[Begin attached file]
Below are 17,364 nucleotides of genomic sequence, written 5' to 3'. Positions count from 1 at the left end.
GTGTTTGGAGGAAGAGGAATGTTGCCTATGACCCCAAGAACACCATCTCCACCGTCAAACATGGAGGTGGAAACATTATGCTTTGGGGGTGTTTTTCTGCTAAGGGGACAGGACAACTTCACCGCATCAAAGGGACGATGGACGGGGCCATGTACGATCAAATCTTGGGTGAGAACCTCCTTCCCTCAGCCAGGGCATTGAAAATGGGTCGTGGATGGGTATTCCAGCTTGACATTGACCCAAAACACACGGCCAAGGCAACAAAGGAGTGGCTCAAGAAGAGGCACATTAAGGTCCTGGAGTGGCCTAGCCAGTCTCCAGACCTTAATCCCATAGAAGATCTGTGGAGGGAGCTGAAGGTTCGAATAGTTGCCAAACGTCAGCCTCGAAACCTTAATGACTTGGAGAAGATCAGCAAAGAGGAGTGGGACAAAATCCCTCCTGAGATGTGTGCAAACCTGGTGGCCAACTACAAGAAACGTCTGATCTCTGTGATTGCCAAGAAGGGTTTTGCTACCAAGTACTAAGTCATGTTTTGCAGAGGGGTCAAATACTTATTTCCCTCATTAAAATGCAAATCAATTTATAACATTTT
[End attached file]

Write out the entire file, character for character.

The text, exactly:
Below are 17,364 nucleotides of genomic sequence, written 5' to 3'. Positions count from 1 at the left end.
GTGTTTGGAGGAAGAGGAATGTTGCCTATGACCCCAAGAACACCATCTCCACCGTCAAACATGGAGGTGGAAACATTATGCTTTGGGGGTGTTTTTCTGCTAAGGGGACAGGACAACTTCACCGCATCAAAGGGACGATGGACGGGGCCATGTACGATCAAATCTTGGGTGAGAACCTCCTTCCCTCAGCCAGGGCATTGAAAATGGGTCGTGGATGGGTATTCCAGCTTGACATTGACCCAAAACACACGGCCAAGGCAACAAAGGAGTGGCTCAAGAAGAGGCACATTAAGGTCCTGGAGTGGCCTAGCCAGTCTCCAGACCTTAATCCCATAGAAGATCTGTGGAGGGAGCTGAAGGTTCGAATAGTTGCCAAACGTCAGCCTCGAAACCTTAATGACTTGGAGAAGATCAGCAAAGAGGAGTGGGACAAAATCCCTCCTGAGATGTGTGCAAACCTGGTGGCCAACTACAAGAAACGTCTGATCTCTGTGATTGCCAAGAAGGGTTTTGCTACCAAGTACTAAGTCATGTTTTGCAGAGGGGTCAAATACTTATTTCCCTCATTAAAATGCAAATCAATTTATAACATTTT